What is a Chromebook and why you should buy one

I just got a new Chromebook — this last weekend. It was as impromptu a buy as anything can be. While it was not an absolute necessity as much as personal requirement was concerned, it’s a buy that I knew I will not regret about. Add to it the cost factor — this specific store in the city was giving it out on a flat 50% rebate (which led me to ask them the reason, being surprised) — their stock clearance sale, seemingly. And no doubt they got a satisfied customer.

Why Chromebook? Why did I even think of getting one?

Earlier when this friend asked about a Chromebook, I readily dismissed the idea — saying it’s not worthy enough. To my mistake, I had this preconceived notion that the Chromebook was still a 2012 / 2013 system, where the number of points against it triumphs the number of positive points for it. I was not enough updated and hence, the dismissal — I admit.

On last Saturday afternoon, during a casual browsing session, the Amazon.in home page was showing an offer on a Chromebook — a Nexian Chromebook that they were selling in 12k INR. The price caught my eye, and led me to think — what’s special about a notebook / laptop that comes in such a low price? What’s so special about it that Google has not stopped updating its series of chromebooks? And why would the hardware companies build and try to sell one in this price range? The inquisitiveness was an eye opener.

Later that evening, after a sudden urge to receive some good, old retail therapy — we visited the store at around 9PM IST. Our plan was to buy a different model that comes in the price range we looked about. Seldom did we know about the sale in the store. The deal was so good that we were confused why they would be giving it out. Some further deliberation with the store managers divulged that it was a stock clearance sale from their side because they won’t be keeping any Chromebook in the future.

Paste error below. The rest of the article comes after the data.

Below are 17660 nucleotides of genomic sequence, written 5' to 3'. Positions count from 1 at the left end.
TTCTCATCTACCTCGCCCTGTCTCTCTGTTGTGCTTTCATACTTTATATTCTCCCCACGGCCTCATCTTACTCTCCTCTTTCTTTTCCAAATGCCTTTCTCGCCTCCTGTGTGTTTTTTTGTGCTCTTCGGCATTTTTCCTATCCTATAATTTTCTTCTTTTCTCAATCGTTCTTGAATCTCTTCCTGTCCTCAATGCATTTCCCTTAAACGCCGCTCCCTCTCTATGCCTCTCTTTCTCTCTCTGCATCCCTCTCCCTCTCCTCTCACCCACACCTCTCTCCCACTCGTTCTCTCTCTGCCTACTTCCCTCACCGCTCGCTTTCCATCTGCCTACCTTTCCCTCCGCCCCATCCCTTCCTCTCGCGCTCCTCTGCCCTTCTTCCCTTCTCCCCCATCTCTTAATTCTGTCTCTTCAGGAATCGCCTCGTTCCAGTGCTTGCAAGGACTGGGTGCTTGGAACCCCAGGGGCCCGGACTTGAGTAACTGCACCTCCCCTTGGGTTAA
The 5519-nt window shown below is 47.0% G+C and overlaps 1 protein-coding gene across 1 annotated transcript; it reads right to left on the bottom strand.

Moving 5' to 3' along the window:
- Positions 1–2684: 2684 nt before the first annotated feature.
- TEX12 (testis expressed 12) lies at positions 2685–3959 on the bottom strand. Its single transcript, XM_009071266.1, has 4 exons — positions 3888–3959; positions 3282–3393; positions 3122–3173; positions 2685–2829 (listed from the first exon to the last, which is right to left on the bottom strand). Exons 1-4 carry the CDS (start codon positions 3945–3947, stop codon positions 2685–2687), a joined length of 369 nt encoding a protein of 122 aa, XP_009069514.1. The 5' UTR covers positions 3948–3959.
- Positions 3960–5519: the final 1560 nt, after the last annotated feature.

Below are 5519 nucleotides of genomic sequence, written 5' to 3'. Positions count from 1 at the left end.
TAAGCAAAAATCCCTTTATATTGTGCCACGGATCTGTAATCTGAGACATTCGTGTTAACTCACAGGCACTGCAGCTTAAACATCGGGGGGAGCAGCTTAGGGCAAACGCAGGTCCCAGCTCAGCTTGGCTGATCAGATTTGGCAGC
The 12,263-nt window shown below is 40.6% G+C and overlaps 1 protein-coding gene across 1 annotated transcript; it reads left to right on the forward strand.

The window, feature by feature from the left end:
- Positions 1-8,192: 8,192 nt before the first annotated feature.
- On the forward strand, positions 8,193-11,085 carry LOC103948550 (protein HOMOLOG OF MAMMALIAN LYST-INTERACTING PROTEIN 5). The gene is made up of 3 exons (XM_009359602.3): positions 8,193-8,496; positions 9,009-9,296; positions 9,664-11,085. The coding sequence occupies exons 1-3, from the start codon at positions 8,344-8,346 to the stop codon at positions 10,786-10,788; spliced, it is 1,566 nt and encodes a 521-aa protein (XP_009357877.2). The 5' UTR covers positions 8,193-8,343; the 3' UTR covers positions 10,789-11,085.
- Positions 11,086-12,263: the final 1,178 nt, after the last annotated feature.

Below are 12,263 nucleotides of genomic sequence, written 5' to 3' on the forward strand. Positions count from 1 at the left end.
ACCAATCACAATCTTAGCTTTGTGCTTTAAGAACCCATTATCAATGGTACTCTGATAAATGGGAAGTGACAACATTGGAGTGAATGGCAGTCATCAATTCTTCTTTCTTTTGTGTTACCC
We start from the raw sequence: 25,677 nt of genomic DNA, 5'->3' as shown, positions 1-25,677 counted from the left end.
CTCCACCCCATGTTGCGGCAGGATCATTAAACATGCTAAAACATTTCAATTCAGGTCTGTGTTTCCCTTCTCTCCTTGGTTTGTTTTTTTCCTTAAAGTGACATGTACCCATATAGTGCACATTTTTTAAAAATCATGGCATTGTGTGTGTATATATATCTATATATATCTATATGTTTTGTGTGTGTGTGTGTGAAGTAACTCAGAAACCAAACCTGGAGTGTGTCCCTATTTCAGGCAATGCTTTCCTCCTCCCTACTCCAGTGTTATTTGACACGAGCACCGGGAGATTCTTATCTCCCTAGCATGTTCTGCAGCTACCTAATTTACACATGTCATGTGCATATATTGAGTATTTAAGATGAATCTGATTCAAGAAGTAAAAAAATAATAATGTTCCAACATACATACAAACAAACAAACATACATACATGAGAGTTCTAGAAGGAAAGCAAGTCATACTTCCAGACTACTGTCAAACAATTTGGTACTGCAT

If you ask me the reasons,

1. Very few people are comfortable enough to come out of the cocoon of the Windows OS or the Mac OSX. Macbook users anyway won’t be thinking of switching to a Chromebook — exceptional cases being with overt fanboy / fangirl of Google.

2. The lack of exposure about how Chromebook is not about 100% online usage. Given no network access, your Chromebook can still run like a normal laptop with more and more offline access to Chrome apps. You just need to know how to set that up.

3. A Chromebook has lesser RAM and harddisk space just because it’s not meant to have it that way. Talking of RAM, the target user is supposed to use online services using Google Chrome browser most of the times and a good Chromebook shall be able to manage it well even if there are few or more tabs open.

I shall recommend you get a Chromebook for yourself ONLY if,

1. You don’t have to worry about how much data you are going to lose if your current laptop dies out tomorrow. Or maybe tonight.

Because you have all your data backed up in one or few of the cloud services out there, most prominently in Google Drive. Since the Chromebook is a Google product, no wonder Google Drive is their preferred way to go.

2. You don’t have to worry about how you had so many important bookmarks in your now-passe old laptop, and how you will be super unproductive for the next few days or months in your workplace just because you lost them all and have to create them from scratch.